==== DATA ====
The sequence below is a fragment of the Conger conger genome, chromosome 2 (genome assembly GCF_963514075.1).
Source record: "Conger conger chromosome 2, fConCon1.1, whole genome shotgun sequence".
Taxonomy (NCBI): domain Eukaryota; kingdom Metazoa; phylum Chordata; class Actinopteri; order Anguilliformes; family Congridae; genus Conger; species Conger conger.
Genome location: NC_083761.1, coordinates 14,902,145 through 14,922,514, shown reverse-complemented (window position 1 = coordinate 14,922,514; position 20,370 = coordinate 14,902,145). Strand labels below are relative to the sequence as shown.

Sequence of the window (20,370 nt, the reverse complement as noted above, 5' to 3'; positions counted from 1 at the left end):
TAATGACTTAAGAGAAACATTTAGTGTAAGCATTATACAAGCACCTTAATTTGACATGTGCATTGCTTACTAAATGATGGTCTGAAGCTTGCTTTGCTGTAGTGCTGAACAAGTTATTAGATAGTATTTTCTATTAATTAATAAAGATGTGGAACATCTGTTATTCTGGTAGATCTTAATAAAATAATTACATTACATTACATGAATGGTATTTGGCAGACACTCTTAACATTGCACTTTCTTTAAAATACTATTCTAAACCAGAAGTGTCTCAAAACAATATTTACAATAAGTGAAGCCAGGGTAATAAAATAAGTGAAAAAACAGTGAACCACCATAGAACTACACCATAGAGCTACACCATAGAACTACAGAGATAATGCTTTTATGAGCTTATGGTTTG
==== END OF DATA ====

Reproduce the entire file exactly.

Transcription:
The sequence below is a fragment of the Conger conger genome, chromosome 2 (genome assembly GCF_963514075.1).
Source record: "Conger conger chromosome 2, fConCon1.1, whole genome shotgun sequence".
Taxonomy (NCBI): domain Eukaryota; kingdom Metazoa; phylum Chordata; class Actinopteri; order Anguilliformes; family Congridae; genus Conger; species Conger conger.
Genome location: NC_083761.1, coordinates 14,902,145 through 14,922,514, shown reverse-complemented (window position 1 = coordinate 14,922,514; position 20,370 = coordinate 14,902,145). Strand labels below are relative to the sequence as shown.

Sequence of the window (20,370 nt, the reverse complement as noted above, 5' to 3'; positions counted from 1 at the left end):
TAATGACTTAAGAGAAACATTTAGTGTAAGCATTATACAAGCACCTTAATTTGACATGTGCATTGCTTACTAAATGATGGTCTGAAGCTTGCTTTGCTGTAGTGCTGAACAAGTTATTAGATAGTATTTTCTATTAATTAATAAAGATGTGGAACATCTGTTATTCTGGTAGATCTTAATAAAATAATTACATTACATTACATGAATGGTATTTGGCAGACACTCTTAACATTGCACTTTCTTTAAAATACTATTCTAAACCAGAAGTGTCTCAAAACAATATTTACAATAAGTGAAGCCAGGGTAATAAAATAAGTGAAAAAACAGTGAACCACCATAGAACTACACCATAGAGCTACACCATAGAACTACAGAGATAATGCTTTTATGAGCTTATGGTTTG